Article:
Sunset over Palace Pier
It was not until the last year of the 19th century that Brighton's Palace Pier could be seen against the sunset. The pier building boom which started in the 1860s was virtually over when a company was formed to build a replacement to the old Chain Pier. This had acted as a landing stage for seaborne visitors, including Queen Victoria, since it was built by Captain Brown in 1822, but Channel storms had damaged it severely and it was sold to the Marine Palace and Pier Company in 1891, soon after which the last pile of its replacement was driven into place, in a high wind and with much civic ceremony, by the Mayoress of Brighton, Mrs S. H. Soper.
The Chain Pier collapsed totally on the night of December 4th 1896 - and at about the same time so did the Marine Palace and Pier Company. In 1897 an order was made for the winding up of the company and it looked as if Brighton was to be left with an unsightly half completed structure covered by hoardings at its shoreward end, until local philanthropist John (later Sir John) Howard came to the rescue. He bought the half finished structure and completed it in time for an official opening on May 20 1899. The total cost of the pier, when it was finally finished in 1901, was £137,000. It was a real pleasure pier, 1,760ft long and with a maximum width of 189ft. Its designer, R. St G. Moore, much influenced by the Oriental splendours of the Royal Pavilion, has arches of lacy ironwork everywhere topped with elaborate crestings. Later additions have been made to, match. The Palace Pier theatre at the pier head, added in 1901, has a very Oriental outline, and so has the Palace of Fun in the centre which was a concert hall before 1910.They counted them at break of day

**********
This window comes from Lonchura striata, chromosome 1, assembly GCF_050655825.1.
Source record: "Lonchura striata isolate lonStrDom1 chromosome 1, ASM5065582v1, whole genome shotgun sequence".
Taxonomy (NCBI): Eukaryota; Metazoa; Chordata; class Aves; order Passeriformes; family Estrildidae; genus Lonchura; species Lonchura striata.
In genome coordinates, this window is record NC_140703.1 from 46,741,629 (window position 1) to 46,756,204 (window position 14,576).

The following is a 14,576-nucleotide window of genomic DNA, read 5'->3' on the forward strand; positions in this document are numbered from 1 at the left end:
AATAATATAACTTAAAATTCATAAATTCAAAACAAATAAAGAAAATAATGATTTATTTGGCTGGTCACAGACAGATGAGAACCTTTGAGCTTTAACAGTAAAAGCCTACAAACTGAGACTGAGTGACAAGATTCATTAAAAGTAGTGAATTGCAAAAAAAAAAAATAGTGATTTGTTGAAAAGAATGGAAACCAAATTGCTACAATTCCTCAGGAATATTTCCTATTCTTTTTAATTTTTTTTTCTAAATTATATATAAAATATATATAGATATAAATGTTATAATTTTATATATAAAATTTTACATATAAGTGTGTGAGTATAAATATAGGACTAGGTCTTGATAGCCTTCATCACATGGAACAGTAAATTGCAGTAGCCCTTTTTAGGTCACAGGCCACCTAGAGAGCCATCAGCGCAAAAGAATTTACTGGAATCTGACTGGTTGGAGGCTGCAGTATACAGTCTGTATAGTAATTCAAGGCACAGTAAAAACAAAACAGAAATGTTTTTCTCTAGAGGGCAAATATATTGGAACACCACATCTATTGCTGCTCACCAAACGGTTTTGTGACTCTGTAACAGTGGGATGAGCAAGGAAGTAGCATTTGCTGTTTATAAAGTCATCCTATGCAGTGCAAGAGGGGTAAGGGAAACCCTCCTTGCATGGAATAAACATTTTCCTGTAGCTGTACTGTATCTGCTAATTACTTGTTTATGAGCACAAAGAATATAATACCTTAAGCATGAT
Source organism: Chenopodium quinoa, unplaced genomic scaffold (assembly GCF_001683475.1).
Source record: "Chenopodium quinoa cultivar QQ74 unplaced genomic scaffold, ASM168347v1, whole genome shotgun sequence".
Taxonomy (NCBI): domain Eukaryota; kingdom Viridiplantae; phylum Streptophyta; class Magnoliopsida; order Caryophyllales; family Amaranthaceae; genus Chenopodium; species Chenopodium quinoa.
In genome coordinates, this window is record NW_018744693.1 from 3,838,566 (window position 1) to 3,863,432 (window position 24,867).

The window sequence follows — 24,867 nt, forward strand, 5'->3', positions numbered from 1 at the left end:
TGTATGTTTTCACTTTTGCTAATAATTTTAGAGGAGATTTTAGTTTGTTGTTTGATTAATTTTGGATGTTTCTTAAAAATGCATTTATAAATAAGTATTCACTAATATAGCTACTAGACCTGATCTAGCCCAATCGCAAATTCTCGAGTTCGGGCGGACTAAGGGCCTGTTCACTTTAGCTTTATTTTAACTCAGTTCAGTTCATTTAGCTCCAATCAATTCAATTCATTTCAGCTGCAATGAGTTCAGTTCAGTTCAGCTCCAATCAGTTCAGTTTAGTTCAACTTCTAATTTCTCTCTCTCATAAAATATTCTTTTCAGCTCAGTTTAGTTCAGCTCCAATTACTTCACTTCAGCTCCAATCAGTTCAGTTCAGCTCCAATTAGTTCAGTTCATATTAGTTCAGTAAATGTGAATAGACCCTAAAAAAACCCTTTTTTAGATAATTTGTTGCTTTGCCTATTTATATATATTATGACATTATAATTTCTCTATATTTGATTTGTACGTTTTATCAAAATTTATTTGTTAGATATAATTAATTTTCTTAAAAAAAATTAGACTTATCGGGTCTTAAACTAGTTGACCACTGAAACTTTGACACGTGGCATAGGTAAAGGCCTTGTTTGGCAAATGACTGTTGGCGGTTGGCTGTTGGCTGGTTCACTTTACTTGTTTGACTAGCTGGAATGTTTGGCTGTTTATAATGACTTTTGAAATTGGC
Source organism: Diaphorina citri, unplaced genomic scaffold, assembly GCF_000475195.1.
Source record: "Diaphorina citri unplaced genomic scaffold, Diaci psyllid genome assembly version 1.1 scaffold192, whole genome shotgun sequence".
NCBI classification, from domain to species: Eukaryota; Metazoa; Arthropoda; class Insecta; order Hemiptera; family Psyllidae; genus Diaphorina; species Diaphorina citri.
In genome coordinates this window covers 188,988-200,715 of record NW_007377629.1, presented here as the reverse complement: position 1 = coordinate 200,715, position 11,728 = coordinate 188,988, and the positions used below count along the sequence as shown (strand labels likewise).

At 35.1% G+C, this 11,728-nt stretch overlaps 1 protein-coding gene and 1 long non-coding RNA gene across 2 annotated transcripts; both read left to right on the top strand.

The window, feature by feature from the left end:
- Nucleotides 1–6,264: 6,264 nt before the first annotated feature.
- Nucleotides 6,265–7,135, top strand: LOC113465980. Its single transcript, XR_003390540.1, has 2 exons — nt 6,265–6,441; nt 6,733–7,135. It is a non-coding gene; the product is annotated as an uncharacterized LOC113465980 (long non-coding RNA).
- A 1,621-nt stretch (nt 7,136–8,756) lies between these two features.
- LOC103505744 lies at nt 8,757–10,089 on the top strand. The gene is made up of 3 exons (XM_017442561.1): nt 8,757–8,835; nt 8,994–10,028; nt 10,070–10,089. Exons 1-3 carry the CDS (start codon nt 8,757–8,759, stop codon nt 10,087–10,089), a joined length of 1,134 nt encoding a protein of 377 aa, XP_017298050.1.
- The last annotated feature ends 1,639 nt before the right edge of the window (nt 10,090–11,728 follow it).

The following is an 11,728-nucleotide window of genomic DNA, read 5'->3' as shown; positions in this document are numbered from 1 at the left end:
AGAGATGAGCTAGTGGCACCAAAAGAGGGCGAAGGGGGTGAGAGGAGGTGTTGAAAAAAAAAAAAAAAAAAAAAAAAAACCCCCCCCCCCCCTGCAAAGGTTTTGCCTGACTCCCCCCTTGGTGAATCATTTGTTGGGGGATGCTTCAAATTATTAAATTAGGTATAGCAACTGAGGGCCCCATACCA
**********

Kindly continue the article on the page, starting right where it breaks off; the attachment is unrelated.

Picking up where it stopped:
And when the sun set, where were they?
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